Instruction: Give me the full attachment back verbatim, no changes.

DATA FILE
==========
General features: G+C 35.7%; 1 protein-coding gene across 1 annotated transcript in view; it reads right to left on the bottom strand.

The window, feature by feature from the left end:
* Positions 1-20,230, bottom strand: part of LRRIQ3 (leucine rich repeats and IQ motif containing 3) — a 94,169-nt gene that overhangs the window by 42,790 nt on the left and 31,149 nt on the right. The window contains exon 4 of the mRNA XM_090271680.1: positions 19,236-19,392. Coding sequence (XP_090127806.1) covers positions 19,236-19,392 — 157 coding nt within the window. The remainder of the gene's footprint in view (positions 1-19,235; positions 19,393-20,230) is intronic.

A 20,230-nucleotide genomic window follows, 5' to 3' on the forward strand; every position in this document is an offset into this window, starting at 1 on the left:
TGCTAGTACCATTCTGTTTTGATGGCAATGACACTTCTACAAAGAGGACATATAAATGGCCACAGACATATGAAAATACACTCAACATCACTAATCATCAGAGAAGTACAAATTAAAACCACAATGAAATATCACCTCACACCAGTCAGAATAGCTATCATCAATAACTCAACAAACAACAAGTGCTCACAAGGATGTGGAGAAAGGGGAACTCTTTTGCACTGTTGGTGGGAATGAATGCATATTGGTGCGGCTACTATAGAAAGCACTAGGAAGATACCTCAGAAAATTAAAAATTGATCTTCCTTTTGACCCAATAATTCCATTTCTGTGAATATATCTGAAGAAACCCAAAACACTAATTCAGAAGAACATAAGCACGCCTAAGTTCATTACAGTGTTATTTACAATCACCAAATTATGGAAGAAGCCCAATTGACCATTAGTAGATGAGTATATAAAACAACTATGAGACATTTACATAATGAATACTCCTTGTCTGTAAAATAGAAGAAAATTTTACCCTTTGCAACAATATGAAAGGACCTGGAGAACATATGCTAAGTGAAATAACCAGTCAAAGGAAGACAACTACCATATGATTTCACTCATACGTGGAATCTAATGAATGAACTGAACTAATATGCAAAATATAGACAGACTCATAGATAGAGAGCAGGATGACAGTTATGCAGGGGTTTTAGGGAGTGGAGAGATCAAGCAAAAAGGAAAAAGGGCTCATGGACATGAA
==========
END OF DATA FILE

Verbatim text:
General features: G+C 35.7%; 1 protein-coding gene across 1 annotated transcript in view; it reads right to left on the bottom strand.

The window, feature by feature from the left end:
* Positions 1-20,230, bottom strand: part of LRRIQ3 (leucine rich repeats and IQ motif containing 3) — a 94,169-nt gene that overhangs the window by 42,790 nt on the left and 31,149 nt on the right. The window contains exon 4 of the mRNA XM_090271680.1: positions 19,236-19,392. Coding sequence (XP_090127806.1) covers positions 19,236-19,392 — 157 coding nt within the window. The remainder of the gene's footprint in view (positions 1-19,235; positions 19,393-20,230) is intronic.

A 20,230-nucleotide genomic window follows, 5' to 3' on the forward strand; every position in this document is an offset into this window, starting at 1 on the left:
TGCTAGTACCATTCTGTTTTGATGGCAATGACACTTCTACAAAGAGGACATATAAATGGCCACAGACATATGAAAATACACTCAACATCACTAATCATCAGAGAAGTACAAATTAAAACCACAATGAAATATCACCTCACACCAGTCAGAATAGCTATCATCAATAACTCAACAAACAACAAGTGCTCACAAGGATGTGGAGAAAGGGGAACTCTTTTGCACTGTTGGTGGGAATGAATGCATATTGGTGCGGCTACTATAGAAAGCACTAGGAAGATACCTCAGAAAATTAAAAATTGATCTTCCTTTTGACCCAATAATTCCATTTCTGTGAATATATCTGAAGAAACCCAAAACACTAATTCAGAAGAACATAAGCACGCCTAAGTTCATTACAGTGTTATTTACAATCACCAAATTATGGAAGAAGCCCAATTGACCATTAGTAGATGAGTATATAAAACAACTATGAGACATTTACATAATGAATACTCCTTGTCTGTAAAATAGAAGAAAATTTTACCCTTTGCAACAATATGAAAGGACCTGGAGAACATATGCTAAGTGAAATAACCAGTCAAAGGAAGACAACTACCATATGATTTCACTCATACGTGGAATCTAATGAATGAACTGAACTAATATGCAAAATATAGACAGACTCATAGATAGAGAGCAGGATGACAGTTATGCAGGGGTTTTAGGGAGTGGAGAGATCAAGCAAAAAGGAAAAAGGGCTCATGGACATGAA